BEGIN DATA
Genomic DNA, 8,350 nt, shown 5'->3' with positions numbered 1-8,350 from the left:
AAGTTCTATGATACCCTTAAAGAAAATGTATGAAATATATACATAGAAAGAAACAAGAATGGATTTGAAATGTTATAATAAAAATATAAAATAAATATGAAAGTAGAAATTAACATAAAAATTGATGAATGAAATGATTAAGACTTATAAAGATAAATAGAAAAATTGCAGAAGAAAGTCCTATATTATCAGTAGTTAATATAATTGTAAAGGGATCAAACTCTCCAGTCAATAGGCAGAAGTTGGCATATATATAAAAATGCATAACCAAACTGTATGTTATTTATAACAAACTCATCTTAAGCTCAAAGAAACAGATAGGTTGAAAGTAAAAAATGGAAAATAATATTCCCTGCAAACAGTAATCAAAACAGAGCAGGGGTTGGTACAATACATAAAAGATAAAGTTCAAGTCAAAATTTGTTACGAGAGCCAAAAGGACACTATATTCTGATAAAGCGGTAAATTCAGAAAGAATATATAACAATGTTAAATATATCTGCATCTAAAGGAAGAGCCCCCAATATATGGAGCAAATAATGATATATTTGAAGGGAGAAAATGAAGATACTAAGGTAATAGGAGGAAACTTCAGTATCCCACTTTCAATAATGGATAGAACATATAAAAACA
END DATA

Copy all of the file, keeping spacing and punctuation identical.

Genomic DNA, 8,350 nt, shown 5'->3' with positions numbered 1-8,350 from the left:
AAGTTCTATGATACCCTTAAAGAAAATGTATGAAATATATACATAGAAAGAAACAAGAATGGATTTGAAATGTTATAATAAAAATATAAAATAAATATGAAAGTAGAAATTAACATAAAAATTGATGAATGAAATGATTAAGACTTATAAAGATAAATAGAAAAATTGCAGAAGAAAGTCCTATATTATCAGTAGTTAATATAATTGTAAAGGGATCAAACTCTCCAGTCAATAGGCAGAAGTTGGCATATATATAAAAATGCATAACCAAACTGTATGTTATTTATAACAAACTCATCTTAAGCTCAAAGAAACAGATAGGTTGAAAGTAAAAAATGGAAAATAATATTCCCTGCAAACAGTAATCAAAACAGAGCAGGGGTTGGTACAATACATAAAAGATAAAGTTCAAGTCAAAATTTGTTACGAGAGCCAAAAGGACACTATATTCTGATAAAGCGGTAAATTCAGAAAGAATATATAACAATGTTAAATATATCTGCATCTAAAGGAAGAGCCCCCAATATATGGAGCAAATAATGATATATTTGAAGGGAGAAAATGAAGATACTAAGGTAATAGGAGGAAACTTCAGTATCCCACTTTCAATAATGGATAGAACATATAAAAACA